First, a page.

Part 4 – A Look Back at my Cancer Journey – MAYDAY!

(Modified from a journal entry/family update email dated May 1, 2006. It may have been a day to celebrate Spring and May baskets, but for me it was “Mayday! Mayday!” — my own personal distress day.)

Putting chemotherapy drugs in the human body is like spraying pesticide on a garden. You might eradicate the tumor — or kill the bugs — but you’ll also wipe out a lot of healthy cells (or plants) that happen to be in the vicinity. I’m a health nut. And an avid gardener. I find it extremely ironic that the body I have maintained with fresh produce, home-squeezed juices and other natural products has essentially betrayed me. I never would have guessed that I’d one day find myself nurturing several organic crops in my back yard while being simultaneously infused with poisonous drugs. How did this happen to a “granola head?” Why wasn’t I aware of any warning signals? When did the bad cells start to cluster, mutate and grow? I may never know the answers this side of heaven. What I do know is that May 1, 2006, will be a day of remembrance for me the rest of my life. Here’s a run down of the afternoon’s events.

I’ve gotten used to parking in front of a building with CANCER CENTER on it.  I’ve accepted the fact that I officially have a team of oncologists and a cancer diagnosis on my health record. So why do I still feeling like a sheep being led to the slaughter? My choices are limited. I can’t ignore the tumor and let it slowly wreak havoc in my body. Doctors can’t safely remove it with surgery. There’s no miracle or homeopathic supplement that has been proven to dissolve cancer cells. Therefore, I have reluctantly agreed to a traditional “combined modality” approach involving chemotherapy and radiation. Some choice. 

I approach this formidable building with jaw set, emotions in check, hubby (Tim) in tow, and armed with a handful of encouraging cards that just happened to arrive from family and friends. (Thanks, guys!)  For about two and a half hours, I am a prisoner of the cancer center. It’s my indoctrination day. All tests, consultations and surgeries have been leading to this commencement of treatment. My internal port awaits the cancer-seeking fluid that will pump into me for the next four straight days. The radiation therapists have my body mapped out in a computer file and are expecting to give me treatment #1. There’s even a locker with my name on it in their area. Yippee. Such an exclusive club they have here. But, first comes the patient education part. For an hour I sign papers and hear of potential side effects from my proposed treatments. 

Port care:  I’m prepped on what to look for if my chemo port line somehow gets “occluded” or blocked. It’s under my skin inside a vein near my collar bone and I’m taking a low dose of Coumadin to keep my blood from clotting around this device. The down side is that I could bruise more easily and have blood unexpectedly seep out of any orifice. Great! I should avoid binge drinking (ya think?) and broccoli in large amounts! (Seriously! It’s due to its high Vitamin K content.) Clots around or in this line are bad. The nurses will flush this tiny, flexible straw every time I’m in for a treatment or lab work to make sure it flows both ways. They will draw blood out to check my white and red blood cell count on a regular basis and they will push saline, blood thinner (Heperin) and vodka (just kidding) into the port depending on what the doctor orders.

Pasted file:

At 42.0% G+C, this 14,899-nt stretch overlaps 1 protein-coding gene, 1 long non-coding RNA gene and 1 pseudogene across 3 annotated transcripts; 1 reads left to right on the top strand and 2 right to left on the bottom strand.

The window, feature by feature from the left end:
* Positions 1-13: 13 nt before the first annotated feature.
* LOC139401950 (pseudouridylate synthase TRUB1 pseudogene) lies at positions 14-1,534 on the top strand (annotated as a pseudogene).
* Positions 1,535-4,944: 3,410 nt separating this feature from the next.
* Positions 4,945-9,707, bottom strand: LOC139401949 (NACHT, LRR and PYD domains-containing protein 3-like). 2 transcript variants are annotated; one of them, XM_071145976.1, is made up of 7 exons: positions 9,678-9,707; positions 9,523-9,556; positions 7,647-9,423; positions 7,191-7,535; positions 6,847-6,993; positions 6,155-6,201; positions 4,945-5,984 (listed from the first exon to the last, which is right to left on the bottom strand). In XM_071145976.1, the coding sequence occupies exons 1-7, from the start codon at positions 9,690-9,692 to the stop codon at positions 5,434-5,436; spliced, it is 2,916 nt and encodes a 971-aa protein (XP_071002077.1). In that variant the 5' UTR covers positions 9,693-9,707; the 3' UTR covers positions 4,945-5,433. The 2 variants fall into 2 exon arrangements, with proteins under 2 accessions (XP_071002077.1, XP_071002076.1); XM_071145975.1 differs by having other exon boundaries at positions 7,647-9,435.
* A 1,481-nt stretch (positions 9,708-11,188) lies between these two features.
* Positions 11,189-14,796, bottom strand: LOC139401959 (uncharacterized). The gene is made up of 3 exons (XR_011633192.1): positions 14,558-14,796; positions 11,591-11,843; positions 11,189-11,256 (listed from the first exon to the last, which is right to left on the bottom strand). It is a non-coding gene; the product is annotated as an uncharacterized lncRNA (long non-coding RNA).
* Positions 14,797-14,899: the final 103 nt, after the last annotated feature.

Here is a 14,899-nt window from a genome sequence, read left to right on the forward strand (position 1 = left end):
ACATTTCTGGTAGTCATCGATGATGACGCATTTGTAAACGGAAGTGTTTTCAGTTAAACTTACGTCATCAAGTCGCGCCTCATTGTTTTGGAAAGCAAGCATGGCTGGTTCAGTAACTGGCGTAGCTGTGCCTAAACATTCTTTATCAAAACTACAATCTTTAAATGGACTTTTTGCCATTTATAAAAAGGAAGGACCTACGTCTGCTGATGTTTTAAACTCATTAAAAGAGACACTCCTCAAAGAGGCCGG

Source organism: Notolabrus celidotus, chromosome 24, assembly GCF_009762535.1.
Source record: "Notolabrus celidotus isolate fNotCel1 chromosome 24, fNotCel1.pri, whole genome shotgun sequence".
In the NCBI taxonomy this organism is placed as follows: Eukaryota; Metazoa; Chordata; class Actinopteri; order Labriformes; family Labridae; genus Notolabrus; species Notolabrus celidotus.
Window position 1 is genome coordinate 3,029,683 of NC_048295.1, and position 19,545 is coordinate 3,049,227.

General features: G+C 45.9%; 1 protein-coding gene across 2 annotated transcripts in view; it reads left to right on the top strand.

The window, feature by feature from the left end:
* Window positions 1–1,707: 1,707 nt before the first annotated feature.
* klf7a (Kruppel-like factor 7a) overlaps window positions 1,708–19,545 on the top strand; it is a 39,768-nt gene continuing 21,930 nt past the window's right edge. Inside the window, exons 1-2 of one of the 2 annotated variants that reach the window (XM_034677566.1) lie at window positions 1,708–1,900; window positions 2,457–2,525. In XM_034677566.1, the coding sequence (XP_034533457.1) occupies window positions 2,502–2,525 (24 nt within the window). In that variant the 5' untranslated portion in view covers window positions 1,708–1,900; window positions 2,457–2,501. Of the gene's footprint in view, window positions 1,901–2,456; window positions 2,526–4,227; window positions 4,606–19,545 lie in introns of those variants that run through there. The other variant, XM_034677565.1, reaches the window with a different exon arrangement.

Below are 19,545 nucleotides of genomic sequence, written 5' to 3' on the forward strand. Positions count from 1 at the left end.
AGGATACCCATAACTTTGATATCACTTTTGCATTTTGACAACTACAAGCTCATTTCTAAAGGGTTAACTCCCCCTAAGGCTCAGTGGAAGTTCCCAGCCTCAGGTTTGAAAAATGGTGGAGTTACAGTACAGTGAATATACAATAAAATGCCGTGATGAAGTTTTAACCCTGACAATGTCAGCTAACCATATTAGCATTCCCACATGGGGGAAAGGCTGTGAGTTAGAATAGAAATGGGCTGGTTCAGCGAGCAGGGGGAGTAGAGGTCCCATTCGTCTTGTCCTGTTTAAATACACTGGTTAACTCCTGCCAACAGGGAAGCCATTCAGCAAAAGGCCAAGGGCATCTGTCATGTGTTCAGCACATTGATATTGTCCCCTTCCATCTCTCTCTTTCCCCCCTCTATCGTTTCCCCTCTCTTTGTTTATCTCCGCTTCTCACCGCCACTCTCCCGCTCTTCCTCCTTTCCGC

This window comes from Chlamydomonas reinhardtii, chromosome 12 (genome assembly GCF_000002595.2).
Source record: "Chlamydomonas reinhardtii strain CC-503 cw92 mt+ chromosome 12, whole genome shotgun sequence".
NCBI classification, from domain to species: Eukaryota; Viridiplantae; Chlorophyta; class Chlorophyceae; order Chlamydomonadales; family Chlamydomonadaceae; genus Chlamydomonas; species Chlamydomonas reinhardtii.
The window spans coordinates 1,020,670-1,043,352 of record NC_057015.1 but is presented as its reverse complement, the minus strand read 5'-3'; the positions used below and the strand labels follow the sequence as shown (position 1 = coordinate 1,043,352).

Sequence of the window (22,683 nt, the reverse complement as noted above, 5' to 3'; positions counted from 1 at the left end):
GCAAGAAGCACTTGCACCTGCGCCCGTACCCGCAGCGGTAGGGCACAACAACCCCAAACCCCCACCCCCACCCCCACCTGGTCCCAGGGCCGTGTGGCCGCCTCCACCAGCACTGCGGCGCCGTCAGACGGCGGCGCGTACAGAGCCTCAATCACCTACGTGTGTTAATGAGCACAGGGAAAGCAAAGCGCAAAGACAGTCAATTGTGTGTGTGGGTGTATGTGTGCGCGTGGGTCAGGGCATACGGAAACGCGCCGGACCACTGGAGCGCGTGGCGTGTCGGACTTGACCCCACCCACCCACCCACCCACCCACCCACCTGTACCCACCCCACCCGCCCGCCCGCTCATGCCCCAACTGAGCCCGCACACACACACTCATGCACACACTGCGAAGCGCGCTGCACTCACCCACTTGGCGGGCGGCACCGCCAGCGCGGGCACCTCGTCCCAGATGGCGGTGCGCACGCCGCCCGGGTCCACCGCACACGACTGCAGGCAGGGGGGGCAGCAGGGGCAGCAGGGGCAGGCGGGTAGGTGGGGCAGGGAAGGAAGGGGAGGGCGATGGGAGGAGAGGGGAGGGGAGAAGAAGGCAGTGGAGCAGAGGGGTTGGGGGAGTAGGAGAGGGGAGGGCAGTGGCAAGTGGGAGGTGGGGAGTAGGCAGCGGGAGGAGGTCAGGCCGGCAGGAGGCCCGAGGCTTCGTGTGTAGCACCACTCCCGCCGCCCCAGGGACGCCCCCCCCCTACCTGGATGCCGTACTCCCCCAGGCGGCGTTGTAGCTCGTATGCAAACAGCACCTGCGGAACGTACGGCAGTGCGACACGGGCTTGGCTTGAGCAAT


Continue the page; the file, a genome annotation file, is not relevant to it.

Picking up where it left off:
Mouth care: I’m given a sheet of paper with 13 suggestions for avoiding “complications” from chemo. No dental work without prior approval. Darn, those cavities will have to wait until I’m done battling cancer.  If my white count is low, forget about using dental floss. I could bleed to death or contract an infection. There’s a list of what to drink, swish, apply, suck on or chew if sores or dryness drive me nuts. I learn you can buy saliva substitutes for chronic dry mouth. (Who the heck buys spit? Yuck.)

Skin care: Radiation is essentially painless, much like getting any x-ray. However, the cumulative effect of multiple treatments of varying doses concentrated in a single area causes serious breakdown in the structure of the outer skin and underlying layers. What starts out as dryness may progress to itching, peeling, burning and blistering, much like a painful sunburn. It seems obvious that you would avoid heating pads, sun lamps and placing tape (!) on the affected skin, but there it is in black and white in case you’re sick – or stupid. 

Chemo cautions: We watch an introductory video on chemotherapy that explains basic information. As part of their assault against cancer cells, chemo drugs will also attack your white and red blood cell counts. If my numbers in these areas drop, I will need to avoid crowds and anyone who is even considering sneezing. If an infection has a chance to get started in my body it can be a LIFE THREATENING SITUATION. (That is exactly how it is spelled out, in big, shouting, in-your-face-caps.) Okay, guess I’ll stay on top of any fever, chills, redness, etc. Whew. I’m starting to feel queasy just thinking about this stuff.